Soviet Foreign Minister Eduard Shevardnadze told Belgian officials Monday that the Soviet Union wants to establish close economic ties with Western Europe and switch to a market economy.
Shevardnadze is on the first day of a two-day visit to Brussels, where he will sign a new trade and economic cooperation agreement with the 12-nation European Community trading bloc.He also will make an unprecedented visit to NATO military headquarters, underscoring the rapidly changing East-West climate.
`I never said integration (of the Soviet economy with the West) would be easy. But we are taking the first step, laying the first stone," Shevardnadze said in reference to the trade agreement negotiated with the EC.
Shevardnadze, who met briefly with reporters after talks with Foreign Minister Mark Eyskens of Belgium, was asked about Soviet promises to withdraw all its troops from Eastern Europe by the start of the next century.
"We must find a reciprocal solution," he said. "I'm thinking of the U.S. presence . . . We must have serious negotiations. We have a mutual interest in stability in Europe."
Eyskens said after meeting with Shevardnadze that the Soviets "want to break with their past."
"They have concluded that the centrally planned economy is no good," he said.
Shevardnadze met with Prime Minister Wilfried Martens and was to sign a trade and economic cooperation agreement at European Community headquarters.
On Tuesday, Shevardnadze will meet with NATO Secretary General Manfred Woerner and the ambassadors of the 16 NATO nations at the Western alliance headquarters.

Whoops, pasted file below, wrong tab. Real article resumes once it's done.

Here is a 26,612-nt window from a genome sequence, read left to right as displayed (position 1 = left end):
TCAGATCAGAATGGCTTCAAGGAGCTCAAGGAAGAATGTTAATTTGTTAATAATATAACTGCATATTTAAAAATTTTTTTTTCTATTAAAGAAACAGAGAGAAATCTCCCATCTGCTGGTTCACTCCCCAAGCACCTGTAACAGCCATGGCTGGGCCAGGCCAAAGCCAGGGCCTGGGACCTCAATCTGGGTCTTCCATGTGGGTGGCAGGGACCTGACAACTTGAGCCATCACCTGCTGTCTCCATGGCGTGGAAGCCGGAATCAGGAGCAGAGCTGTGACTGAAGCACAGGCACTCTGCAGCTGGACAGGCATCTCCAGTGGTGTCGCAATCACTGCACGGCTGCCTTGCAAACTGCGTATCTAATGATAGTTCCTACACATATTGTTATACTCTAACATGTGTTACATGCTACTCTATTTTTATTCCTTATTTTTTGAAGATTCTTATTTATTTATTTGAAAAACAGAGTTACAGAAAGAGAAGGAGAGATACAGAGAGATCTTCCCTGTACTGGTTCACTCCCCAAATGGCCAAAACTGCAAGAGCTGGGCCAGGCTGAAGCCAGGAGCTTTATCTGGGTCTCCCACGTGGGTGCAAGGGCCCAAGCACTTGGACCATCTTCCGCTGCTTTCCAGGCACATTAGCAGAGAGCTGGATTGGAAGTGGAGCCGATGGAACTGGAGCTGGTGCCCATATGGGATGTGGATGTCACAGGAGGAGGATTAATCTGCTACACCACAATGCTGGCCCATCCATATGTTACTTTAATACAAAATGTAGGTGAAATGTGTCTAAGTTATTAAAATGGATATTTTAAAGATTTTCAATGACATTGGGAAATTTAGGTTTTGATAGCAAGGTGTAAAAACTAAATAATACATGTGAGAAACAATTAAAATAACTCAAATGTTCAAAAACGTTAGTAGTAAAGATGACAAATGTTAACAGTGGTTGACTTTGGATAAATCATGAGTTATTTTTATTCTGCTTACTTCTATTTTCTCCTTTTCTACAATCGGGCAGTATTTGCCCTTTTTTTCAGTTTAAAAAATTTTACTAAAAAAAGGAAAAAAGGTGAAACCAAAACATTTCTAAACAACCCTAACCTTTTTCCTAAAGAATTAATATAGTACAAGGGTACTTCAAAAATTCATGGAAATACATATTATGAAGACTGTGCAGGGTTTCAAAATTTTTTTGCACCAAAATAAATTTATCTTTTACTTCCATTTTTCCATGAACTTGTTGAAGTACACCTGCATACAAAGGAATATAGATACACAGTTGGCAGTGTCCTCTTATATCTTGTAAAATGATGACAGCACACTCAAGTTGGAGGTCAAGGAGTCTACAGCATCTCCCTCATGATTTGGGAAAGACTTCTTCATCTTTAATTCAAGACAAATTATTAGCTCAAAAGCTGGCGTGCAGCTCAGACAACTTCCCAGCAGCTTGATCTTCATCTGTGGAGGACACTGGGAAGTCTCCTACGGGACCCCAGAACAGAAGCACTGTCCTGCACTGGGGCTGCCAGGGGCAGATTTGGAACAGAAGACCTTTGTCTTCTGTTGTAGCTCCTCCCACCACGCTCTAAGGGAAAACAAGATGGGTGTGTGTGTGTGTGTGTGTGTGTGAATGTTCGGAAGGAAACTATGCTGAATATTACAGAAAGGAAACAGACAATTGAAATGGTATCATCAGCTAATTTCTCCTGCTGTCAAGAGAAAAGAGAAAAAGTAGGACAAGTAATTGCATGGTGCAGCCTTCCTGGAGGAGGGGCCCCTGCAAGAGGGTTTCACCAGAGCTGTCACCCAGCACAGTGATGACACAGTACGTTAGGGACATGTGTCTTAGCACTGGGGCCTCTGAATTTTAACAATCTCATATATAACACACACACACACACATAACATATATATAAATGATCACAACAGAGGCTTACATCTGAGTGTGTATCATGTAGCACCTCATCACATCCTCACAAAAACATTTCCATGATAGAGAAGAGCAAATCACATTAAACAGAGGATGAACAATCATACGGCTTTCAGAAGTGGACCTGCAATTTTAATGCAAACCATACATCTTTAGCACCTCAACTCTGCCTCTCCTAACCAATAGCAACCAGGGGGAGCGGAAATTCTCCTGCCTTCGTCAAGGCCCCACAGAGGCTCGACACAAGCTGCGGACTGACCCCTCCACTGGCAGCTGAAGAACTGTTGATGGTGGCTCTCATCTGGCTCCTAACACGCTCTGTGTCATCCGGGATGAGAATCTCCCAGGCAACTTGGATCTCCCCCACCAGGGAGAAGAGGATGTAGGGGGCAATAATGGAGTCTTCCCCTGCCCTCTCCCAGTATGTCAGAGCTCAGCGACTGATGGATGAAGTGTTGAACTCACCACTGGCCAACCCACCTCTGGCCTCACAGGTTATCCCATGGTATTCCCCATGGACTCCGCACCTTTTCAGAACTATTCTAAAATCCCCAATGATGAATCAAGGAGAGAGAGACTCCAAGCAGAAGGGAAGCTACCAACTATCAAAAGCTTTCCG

Community and Soviet negotiators concluded a trade and economic accord Nov. 27 that provides for a gradual lifting of import quotas on Soviet industrial goods and cites a dozen areas in which the two sides may establish economic cooperation.
These include science and technology, banking, transport, agriculture, environmental protection, energy, raw materials and mining.
The accord excludes trade in goods that are considered militarily sensitive, according to EC sources.
The pact is the fourth between the community and an East European country since the EC and the Moscow-led Comecon trade group signed a mutual recognition accord June 25, 1988. Comecon stands for Council for Mutual and Economic assistance.
The EC has also concluded trade and economic cooperation accords with Hungary, Poland and Czechoslovakia.
These accords - plus the ones the European Community's Executive Commission is currently negotiating with Bulgaria and East Germany - are bound to dramatically boost economic relations between Eastern and Western Europe.